Hamilton-Born Designer Charles Lu Is One to Watch Out For

Photography courtesy of Charles Lu

Lu gets candid about his time on Netflix’s “Next in Fashion,” working abroad and his newest collection.

They say what’s meant to be, will be — and Charles Lu is a testament to that. When his career serendipitously kicked off after an unfortunate snub, Lu proved to the world that regardless of any setback, he’s destined to rise to success. From starring in the inaugural season of Netflix’s Next in Fashion to launching his eponymous label and having a runway show at Fashion Art Toronto’s annual spring showcase earlier this year, there’s no slowing down. Nicknamed “Panda,” Lu has established a signature black, white and grey palette on some of the most distinct silhouettes in the game.

For FASHION’s Winter issue, Lu spoke to us about how he got his start designing clothes, the hurdles faced along the way and the icons he dreams of dressing.

You were born in Hamilton, Ont., but your parents are from Vietnam. How has your background influenced your relationship with fashion?

“My parents came to Canada because of the Vietnam War and literally left everything behind. So I always remind myself to be fearless, and when I say fearless, I mean it’s OK to be scared — you just can’t let that fear paralyze you. But I’ve always been the dreamer of the family, and I took a very non-traditional route. I had to prove to my parents what I was capable of, and I said, ‘If I’m going to go into fashion, I’m going to succeed.’”

Is it true that your first fashion show was at age 12?

“Eleven or 12. When I was a kid, my mom never let me use her sewing machine, and I was like, ‘If you’re not going to let me use it, then I’m going to make clothes out of recycled materials.’ So in Grade 6, I proposed doing a stand-alone fashion show at my school and made dresses out of plastic bags, pop cans, tape and things like that.”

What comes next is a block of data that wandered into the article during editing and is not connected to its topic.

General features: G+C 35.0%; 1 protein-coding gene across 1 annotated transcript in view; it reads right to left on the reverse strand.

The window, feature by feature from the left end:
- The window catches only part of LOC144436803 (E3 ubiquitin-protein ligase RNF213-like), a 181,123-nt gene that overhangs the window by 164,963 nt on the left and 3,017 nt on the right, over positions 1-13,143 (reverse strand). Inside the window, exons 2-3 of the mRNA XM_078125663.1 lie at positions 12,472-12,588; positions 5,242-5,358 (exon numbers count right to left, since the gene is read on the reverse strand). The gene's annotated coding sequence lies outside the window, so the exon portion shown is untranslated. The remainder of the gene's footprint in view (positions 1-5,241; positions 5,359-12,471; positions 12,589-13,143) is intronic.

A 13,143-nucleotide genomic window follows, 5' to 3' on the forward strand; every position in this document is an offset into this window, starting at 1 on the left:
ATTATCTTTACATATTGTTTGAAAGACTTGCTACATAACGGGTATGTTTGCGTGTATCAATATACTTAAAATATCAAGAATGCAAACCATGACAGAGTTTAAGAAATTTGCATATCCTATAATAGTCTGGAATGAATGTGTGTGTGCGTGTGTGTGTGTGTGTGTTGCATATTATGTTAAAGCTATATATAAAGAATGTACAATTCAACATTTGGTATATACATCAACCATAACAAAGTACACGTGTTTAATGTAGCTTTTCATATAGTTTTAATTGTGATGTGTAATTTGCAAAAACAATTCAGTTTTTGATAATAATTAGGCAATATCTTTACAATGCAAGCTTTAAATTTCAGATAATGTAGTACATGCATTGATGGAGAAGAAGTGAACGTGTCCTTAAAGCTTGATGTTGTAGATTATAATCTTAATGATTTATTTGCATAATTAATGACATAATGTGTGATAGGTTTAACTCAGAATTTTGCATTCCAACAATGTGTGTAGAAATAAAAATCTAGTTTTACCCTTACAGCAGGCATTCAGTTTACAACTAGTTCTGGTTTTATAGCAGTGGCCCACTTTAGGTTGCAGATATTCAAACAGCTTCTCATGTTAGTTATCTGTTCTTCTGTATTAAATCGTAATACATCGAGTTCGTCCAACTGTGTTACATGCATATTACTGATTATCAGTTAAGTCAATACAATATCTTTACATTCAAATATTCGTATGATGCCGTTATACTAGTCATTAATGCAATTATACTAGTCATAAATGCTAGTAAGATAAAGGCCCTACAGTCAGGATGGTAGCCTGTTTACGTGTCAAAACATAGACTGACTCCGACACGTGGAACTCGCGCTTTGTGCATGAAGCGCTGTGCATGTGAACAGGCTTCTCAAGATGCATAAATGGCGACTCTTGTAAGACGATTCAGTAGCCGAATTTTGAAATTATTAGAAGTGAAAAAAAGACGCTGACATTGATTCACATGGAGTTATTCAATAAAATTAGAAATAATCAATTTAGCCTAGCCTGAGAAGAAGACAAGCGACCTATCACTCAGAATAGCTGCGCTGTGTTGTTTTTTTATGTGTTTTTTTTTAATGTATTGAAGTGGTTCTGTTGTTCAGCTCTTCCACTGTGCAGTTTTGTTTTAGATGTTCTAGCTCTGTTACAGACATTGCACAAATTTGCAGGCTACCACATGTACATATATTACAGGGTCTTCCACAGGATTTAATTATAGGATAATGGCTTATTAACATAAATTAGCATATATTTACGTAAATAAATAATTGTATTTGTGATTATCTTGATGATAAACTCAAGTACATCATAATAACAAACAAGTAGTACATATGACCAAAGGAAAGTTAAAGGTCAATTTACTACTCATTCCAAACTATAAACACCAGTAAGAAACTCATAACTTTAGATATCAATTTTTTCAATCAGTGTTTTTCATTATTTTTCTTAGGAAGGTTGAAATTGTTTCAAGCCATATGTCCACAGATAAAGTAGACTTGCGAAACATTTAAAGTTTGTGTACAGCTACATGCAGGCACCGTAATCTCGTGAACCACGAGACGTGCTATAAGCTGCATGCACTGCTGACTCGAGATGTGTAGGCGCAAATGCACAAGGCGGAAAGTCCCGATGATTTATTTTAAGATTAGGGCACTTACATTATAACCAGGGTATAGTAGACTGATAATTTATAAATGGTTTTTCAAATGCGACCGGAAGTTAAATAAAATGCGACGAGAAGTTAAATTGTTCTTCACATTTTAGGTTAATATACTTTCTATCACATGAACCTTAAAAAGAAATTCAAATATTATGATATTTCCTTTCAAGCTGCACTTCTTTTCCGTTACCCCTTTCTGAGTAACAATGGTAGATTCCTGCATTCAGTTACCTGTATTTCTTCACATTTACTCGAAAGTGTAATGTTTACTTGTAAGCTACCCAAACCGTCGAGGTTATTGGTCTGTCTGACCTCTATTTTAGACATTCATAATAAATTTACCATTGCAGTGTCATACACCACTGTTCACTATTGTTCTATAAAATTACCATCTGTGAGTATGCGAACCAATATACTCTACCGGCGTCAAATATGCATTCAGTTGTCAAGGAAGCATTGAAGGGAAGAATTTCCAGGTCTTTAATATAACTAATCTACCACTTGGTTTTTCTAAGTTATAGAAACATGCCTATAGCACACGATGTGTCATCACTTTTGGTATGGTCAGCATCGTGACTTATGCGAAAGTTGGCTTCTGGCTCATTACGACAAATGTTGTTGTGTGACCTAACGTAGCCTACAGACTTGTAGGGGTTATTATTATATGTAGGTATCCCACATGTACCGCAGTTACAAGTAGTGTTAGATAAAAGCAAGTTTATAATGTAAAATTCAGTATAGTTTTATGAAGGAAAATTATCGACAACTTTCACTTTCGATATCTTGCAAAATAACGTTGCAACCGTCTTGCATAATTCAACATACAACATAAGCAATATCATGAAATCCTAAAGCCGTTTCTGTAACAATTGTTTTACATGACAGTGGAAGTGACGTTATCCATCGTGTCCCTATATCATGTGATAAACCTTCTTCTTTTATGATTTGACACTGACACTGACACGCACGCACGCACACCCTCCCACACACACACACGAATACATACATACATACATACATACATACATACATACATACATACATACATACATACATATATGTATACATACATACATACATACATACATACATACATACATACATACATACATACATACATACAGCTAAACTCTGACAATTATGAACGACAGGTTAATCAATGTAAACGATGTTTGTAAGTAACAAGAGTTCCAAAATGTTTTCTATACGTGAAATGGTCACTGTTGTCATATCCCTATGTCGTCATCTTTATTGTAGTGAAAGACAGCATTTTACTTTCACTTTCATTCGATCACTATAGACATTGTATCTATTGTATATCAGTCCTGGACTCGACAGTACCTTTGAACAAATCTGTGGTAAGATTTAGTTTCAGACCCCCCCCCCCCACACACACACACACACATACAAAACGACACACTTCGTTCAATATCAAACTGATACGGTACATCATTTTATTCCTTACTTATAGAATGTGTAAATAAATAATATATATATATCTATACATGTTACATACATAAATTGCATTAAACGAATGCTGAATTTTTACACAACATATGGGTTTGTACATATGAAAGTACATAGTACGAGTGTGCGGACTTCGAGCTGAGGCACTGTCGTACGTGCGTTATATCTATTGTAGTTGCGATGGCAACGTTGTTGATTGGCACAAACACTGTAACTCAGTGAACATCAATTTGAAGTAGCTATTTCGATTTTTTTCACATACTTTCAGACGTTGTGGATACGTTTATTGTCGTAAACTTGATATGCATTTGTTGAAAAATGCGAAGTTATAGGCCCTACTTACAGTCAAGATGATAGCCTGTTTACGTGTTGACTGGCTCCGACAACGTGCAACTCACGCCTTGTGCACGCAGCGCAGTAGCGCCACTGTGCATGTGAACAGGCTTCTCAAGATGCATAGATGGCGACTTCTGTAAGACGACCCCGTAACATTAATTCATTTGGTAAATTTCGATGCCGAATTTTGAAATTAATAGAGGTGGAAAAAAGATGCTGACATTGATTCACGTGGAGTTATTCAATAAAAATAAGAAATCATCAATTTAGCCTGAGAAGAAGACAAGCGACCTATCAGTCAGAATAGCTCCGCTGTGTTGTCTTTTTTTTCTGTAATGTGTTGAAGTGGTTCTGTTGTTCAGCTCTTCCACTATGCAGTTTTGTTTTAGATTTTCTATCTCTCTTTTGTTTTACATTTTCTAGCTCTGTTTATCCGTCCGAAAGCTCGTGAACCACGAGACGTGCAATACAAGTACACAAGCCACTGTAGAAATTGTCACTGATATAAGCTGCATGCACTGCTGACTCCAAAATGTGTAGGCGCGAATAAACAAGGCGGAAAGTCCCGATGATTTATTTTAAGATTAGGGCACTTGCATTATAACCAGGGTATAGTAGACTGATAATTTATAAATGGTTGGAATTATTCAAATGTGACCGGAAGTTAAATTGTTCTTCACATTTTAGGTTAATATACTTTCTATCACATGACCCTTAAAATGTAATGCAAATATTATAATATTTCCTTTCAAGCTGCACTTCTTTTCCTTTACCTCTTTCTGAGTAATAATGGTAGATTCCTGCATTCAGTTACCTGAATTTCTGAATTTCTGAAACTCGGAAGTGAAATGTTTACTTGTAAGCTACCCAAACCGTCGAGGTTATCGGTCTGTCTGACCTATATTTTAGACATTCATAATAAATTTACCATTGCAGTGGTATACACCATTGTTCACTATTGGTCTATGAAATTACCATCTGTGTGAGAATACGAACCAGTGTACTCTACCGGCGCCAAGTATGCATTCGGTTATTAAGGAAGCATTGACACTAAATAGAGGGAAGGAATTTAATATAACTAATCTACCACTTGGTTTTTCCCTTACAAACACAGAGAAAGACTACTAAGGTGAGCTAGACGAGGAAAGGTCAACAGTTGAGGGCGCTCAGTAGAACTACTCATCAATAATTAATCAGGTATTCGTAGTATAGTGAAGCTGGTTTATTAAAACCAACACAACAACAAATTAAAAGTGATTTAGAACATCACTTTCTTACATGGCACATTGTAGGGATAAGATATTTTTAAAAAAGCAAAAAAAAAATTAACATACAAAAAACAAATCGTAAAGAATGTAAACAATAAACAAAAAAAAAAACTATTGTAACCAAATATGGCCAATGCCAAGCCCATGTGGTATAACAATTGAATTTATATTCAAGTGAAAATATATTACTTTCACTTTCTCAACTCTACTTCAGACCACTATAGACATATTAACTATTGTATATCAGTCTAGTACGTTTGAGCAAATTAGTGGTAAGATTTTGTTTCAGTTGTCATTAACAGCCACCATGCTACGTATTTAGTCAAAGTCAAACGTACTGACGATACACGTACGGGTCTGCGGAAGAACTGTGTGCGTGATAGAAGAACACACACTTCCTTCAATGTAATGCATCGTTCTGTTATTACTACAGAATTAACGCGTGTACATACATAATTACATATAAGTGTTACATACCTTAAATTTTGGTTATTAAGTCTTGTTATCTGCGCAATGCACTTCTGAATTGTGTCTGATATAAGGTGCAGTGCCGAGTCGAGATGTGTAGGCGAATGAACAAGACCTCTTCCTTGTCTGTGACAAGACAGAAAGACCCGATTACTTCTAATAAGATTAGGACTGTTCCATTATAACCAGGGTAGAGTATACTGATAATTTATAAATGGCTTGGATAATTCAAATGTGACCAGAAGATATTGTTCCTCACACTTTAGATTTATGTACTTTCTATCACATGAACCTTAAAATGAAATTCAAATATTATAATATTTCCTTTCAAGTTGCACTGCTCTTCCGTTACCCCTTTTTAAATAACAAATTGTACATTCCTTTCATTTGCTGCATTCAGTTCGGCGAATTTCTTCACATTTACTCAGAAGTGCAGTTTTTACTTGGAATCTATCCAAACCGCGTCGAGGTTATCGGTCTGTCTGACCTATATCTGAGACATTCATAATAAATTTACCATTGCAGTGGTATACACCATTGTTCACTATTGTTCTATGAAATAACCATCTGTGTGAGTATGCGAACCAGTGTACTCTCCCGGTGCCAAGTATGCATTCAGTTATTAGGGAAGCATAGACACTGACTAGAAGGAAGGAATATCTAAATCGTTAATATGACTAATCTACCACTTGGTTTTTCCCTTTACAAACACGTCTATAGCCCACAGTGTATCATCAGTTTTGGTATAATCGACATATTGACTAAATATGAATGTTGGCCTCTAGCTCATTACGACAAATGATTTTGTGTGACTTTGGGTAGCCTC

You’ve previously said that the fashion world wasn’t very kind to you when you were in London, England. Can you expand on that?

“During my time in London, I worked for a brand where I designed the collection as a full creative director. But before the show, I was demoted to a ghost designer and they took credit for everything I made. The company even took my sketchbook — the whole thing was crazy! Serendipitously, a couture buyer who attended that show started following my career and years later passed along my name to Netflix for its new reality competition series Next in Fashion.”

Charles Lu
Photography courtesy of Charles Lu

With a second season of Netflix’s Next in Fashion on its way, what advice would you give to the new contestants?

“Be willing to adapt, and keep everything honest. Remember that it’s a TV show first and a competition second.”

Where does your love of black and white come from?

“The first black-and-white piece I made was while I was studying at Istituto Marangoni in London. I was 21, and something just clicked that day. I was like, ‘Oh, my God, I really love this.’ Now it’s what I’m known for — also because I only wear black and white in my personal life, which is why my nickname is ‘Panda.’”

What was the inspiration behind your latest collection?

“This collection was all about lines. If you’re creating clean lines, you can’t hide behind anything — they have to be perfect. So, really, it was the ultimate flex of my skill. I also wanted to marry the worlds of couture and streetwear, so I took utilitarian fabrics, like parachute nylon, and made them look more classically beautiful.”

What’s next for Charles Lu?

“I want these looks to be available to the public, so eventually I’d love to set up e-commerce and a physical store with the help of a business partner and financial backer. In the meantime, I’ll probably do a few mini releases. The next collection is almost entirely designed in my head. It would just be a continuation of this one as I love the direction I’m heading in.”

Charles Lu shares three celebrities he would love to see in his latest looks:

This article first appeared in FASHION’s Winter issue. Find out more here.

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